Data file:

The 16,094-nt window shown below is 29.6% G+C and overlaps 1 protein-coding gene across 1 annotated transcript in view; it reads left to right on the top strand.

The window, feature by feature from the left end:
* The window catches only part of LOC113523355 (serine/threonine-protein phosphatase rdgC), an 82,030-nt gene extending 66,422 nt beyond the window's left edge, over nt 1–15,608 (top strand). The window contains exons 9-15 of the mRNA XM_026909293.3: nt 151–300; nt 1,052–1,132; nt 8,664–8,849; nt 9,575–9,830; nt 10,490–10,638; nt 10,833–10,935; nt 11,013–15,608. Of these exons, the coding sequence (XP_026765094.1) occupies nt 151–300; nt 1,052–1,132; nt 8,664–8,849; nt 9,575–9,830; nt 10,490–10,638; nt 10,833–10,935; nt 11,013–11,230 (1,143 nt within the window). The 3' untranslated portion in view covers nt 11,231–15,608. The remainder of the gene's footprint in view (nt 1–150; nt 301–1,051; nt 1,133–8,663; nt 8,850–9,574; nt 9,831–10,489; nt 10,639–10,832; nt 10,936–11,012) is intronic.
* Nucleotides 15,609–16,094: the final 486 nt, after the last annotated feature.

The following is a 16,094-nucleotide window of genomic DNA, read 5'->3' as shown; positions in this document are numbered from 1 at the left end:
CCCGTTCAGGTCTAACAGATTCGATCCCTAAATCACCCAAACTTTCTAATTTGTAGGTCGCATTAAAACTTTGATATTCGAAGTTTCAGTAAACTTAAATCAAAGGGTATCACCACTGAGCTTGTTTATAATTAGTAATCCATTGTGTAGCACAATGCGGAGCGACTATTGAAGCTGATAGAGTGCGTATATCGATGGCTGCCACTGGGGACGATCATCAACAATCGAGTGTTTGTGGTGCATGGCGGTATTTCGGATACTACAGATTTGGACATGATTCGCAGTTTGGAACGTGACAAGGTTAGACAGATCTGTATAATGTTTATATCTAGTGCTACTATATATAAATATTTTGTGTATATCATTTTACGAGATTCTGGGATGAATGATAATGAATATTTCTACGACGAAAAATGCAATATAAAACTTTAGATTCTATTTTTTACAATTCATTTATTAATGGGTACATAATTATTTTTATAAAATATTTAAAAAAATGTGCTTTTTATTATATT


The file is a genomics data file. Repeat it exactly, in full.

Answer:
The 16,094-nt window shown below is 29.6% G+C and overlaps 1 protein-coding gene across 1 annotated transcript in view; it reads left to right on the top strand.

The window, feature by feature from the left end:
* The window catches only part of LOC113523355 (serine/threonine-protein phosphatase rdgC), an 82,030-nt gene extending 66,422 nt beyond the window's left edge, over nt 1–15,608 (top strand). The window contains exons 9-15 of the mRNA XM_026909293.3: nt 151–300; nt 1,052–1,132; nt 8,664–8,849; nt 9,575–9,830; nt 10,490–10,638; nt 10,833–10,935; nt 11,013–15,608. Of these exons, the coding sequence (XP_026765094.1) occupies nt 151–300; nt 1,052–1,132; nt 8,664–8,849; nt 9,575–9,830; nt 10,490–10,638; nt 10,833–10,935; nt 11,013–11,230 (1,143 nt within the window). The 3' untranslated portion in view covers nt 11,231–15,608. The remainder of the gene's footprint in view (nt 1–150; nt 301–1,051; nt 1,133–8,663; nt 8,850–9,574; nt 9,831–10,489; nt 10,639–10,832; nt 10,936–11,012) is intronic.
* Nucleotides 15,609–16,094: the final 486 nt, after the last annotated feature.

The following is a 16,094-nucleotide window of genomic DNA, read 5'->3' as shown; positions in this document are numbered from 1 at the left end:
CCCGTTCAGGTCTAACAGATTCGATCCCTAAATCACCCAAACTTTCTAATTTGTAGGTCGCATTAAAACTTTGATATTCGAAGTTTCAGTAAACTTAAATCAAAGGGTATCACCACTGAGCTTGTTTATAATTAGTAATCCATTGTGTAGCACAATGCGGAGCGACTATTGAAGCTGATAGAGTGCGTATATCGATGGCTGCCACTGGGGACGATCATCAACAATCGAGTGTTTGTGGTGCATGGCGGTATTTCGGATACTACAGATTTGGACATGATTCGCAGTTTGGAACGTGACAAGGTTAGACAGATCTGTATAATGTTTATATCTAGTGCTACTATATATAAATATTTTGTGTATATCATTTTACGAGATTCTGGGATGAATGATAATGAATATTTCTACGACGAAAAATGCAATATAAAACTTTAGATTCTATTTTTTACAATTCATTTATTAATGGGTACATAATTATTTTTATAAAATATTTAAAAAAATGTGCTTTTTATTATATT